- Working-Class Perspectives offers weekly commentaries on current issues related to working-class people and communities. Contributors discuss a variety of issues, from what class means to how it intersects with race and gender to how class is shaping American politics. We welcome relevant comments of 500 words or less.
For questions or comments about this blog, e-mail Sherry Linkon. For assistance with news stories about working-class politics and culture, call or e-mail John Russo, 330-207-8085.
The State of the Working ClassListen to Working-Class Perspective editor Sherry Linkon's recent interview about Working-Class Studies on KERA's Think with Krys Boyd.
Working-Class Studies on Moyers & CompanyWhy Springsteen Voters Have Fled the Democratic Party
Hillary Clinton Needs to Declare the Trade War Lost
What Trump's Youngstown Problem Says About Campaign 2016
No Passes for Stereotyping -- Of Any Kind
Beyond Working-Class Stereotypes
The Half-Life of Deindustrialization: Donald Trump Is Just a Symptom
How Clinton and Kaine Can Make Youngstown a Call for Unity
Why Trump Is in Youngstown
What We Can Learn from Melania Trump's, Um, Flattery of Michelle Obama
To Really Understand Working-Class Voters, Read These Books
Category Archives: Jack Metzgar
Politico’s Michael Kruse visited my hometown earlier this month to get a look at “one of the long-forgotten, woebegone spots in the middle of the country that gave Trump his unexpected victory last fall.” Kruse concluded that “Johnstown Never Believed … Continue reading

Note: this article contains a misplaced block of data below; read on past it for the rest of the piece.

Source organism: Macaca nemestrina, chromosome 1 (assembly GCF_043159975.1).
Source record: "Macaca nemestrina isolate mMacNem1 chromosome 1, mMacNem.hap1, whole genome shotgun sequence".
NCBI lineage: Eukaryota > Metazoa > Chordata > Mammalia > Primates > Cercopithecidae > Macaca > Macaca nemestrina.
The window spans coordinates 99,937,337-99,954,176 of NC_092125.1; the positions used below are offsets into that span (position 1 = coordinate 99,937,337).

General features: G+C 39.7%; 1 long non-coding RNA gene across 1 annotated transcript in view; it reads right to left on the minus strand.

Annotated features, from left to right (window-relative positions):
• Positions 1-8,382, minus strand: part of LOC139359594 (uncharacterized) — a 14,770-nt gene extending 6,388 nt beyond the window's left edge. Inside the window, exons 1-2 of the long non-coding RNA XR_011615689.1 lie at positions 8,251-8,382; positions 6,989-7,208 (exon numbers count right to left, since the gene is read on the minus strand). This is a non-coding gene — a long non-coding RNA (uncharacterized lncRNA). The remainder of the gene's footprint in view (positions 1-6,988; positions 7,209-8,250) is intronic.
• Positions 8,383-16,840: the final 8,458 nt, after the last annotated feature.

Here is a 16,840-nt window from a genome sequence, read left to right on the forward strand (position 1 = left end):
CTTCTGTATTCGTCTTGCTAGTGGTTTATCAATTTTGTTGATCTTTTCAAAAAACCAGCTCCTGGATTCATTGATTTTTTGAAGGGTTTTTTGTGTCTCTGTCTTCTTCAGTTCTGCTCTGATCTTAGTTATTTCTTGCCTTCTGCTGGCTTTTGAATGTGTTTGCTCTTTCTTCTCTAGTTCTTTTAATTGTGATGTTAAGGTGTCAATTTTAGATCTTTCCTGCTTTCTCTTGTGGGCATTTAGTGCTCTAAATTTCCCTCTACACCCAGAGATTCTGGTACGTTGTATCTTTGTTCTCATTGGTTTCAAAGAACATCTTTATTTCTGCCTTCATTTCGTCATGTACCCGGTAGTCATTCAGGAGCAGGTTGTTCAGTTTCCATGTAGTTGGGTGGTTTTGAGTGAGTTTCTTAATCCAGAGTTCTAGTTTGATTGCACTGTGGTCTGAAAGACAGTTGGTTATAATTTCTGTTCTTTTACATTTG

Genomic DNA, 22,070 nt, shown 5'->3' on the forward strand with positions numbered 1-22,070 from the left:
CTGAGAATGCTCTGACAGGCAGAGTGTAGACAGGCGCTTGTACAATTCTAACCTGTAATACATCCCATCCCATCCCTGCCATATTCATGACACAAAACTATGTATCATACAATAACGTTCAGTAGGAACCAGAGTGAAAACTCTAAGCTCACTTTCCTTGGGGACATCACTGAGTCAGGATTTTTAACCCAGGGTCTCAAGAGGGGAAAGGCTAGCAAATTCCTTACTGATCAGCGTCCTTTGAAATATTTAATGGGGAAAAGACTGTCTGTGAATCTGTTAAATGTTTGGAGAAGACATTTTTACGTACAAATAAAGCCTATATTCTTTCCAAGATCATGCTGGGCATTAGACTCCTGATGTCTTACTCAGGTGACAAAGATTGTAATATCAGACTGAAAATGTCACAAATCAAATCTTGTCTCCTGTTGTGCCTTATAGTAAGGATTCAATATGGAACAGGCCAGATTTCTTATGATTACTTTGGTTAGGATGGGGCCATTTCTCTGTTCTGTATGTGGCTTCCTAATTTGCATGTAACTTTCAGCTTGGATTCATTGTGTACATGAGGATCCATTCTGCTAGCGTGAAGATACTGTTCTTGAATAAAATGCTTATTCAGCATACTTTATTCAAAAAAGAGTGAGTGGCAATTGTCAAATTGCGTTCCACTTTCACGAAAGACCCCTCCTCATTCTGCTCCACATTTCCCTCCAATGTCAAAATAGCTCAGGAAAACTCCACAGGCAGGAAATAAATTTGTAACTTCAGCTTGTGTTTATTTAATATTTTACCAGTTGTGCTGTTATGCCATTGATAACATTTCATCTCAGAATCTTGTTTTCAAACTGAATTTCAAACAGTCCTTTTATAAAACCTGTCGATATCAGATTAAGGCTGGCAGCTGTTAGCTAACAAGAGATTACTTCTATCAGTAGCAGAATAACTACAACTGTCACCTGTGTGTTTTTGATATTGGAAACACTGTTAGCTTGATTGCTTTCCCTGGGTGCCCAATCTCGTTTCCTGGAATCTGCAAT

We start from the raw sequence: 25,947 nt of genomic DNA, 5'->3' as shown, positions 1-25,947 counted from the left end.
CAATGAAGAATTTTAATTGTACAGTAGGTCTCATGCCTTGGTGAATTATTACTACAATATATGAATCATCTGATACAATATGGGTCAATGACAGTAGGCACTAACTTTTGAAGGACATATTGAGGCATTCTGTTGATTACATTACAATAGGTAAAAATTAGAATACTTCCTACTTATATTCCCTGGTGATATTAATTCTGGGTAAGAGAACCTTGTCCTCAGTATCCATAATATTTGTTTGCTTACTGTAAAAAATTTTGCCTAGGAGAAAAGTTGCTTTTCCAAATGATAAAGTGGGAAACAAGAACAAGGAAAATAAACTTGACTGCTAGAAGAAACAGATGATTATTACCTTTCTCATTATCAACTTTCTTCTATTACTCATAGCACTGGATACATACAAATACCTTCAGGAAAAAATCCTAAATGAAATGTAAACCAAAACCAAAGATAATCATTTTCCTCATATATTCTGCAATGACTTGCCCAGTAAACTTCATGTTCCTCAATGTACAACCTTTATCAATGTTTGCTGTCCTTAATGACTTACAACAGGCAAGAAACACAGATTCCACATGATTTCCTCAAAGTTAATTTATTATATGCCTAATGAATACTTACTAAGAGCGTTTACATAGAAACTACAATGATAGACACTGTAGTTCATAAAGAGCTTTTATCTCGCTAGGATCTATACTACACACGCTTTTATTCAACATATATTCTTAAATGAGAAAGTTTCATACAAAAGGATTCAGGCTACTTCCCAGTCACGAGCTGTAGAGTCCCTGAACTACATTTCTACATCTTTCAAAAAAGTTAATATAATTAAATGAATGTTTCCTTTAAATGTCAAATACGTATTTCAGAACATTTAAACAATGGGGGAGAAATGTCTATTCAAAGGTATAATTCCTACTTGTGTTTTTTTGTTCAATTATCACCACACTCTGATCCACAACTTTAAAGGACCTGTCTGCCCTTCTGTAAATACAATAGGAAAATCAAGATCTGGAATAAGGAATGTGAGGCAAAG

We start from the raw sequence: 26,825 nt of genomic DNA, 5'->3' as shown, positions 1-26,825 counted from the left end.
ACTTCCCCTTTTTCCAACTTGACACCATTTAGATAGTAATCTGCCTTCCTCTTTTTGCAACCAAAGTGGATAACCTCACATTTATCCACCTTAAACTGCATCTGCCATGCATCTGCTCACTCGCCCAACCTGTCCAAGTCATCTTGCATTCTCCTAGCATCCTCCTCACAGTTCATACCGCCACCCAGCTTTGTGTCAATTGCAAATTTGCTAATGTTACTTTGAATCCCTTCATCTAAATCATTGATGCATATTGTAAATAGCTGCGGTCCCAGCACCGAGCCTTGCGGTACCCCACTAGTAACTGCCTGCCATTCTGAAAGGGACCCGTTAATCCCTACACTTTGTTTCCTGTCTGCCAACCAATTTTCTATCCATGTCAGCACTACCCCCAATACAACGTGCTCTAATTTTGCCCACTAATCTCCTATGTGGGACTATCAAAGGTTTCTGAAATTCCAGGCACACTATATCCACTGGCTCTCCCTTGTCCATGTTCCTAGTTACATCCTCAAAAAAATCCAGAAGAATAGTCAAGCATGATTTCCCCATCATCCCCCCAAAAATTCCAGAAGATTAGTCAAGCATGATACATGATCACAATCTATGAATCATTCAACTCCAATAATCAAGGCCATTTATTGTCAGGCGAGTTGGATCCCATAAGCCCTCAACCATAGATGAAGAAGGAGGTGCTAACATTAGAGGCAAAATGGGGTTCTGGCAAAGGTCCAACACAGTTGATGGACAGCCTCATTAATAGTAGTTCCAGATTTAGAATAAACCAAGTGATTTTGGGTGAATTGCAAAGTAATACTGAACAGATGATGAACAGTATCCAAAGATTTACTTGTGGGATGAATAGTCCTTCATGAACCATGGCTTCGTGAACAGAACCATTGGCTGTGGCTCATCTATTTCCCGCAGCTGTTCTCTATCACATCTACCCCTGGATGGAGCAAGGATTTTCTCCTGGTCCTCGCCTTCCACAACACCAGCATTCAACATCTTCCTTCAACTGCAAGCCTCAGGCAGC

We middle-class professionals are a crafty bunch, especially our intellectual elite. One of our cagiest moves recently involves our expressions of concern about increasing income and wealth inequality in the U.S. While eloquently expressing how guilty we feel about our … Continue reading
One of the contenders for the Oxford Dictionaries’ “word of the year” in 2016 is the Danish word hygge (pronounced hoo-guh). As defined by Oxford, it denotes “a quality of coziness and comfortable conviviality that engenders a feeling of contentment … Continue reading
A scene in Denzel Washington’s movie of Fences is not in August Wilson’s original play, and it illustrates how a spate of Oscar-nominated films this year uncharacteristically reveal basic insights into working-class ways of living a life. Troy Maxson is … Continue reading
One of my first awakenings to the cultural divide between working-class and middle-class ways of seeing and being in the world was John Helmer’s 1974 book The Deadly Simple Mechanics of Society. Focused on a critique of American sociology, the … Continue reading
Those of us from white working-class families with people we know and love who voted for Trump have a special heartache over this year’s election. Why do so many good people have such deplorable politics? I mostly took a pass … Continue reading
During election years white people who do not have bachelor’s degrees (the increasingly common definition of “the working class”) become both a somewhat exotic who-knew-they-were-here-and-in-such-large-numbers object of discussion and a target for freewheeling social psychologizing. Thus, it is more than … Continue reading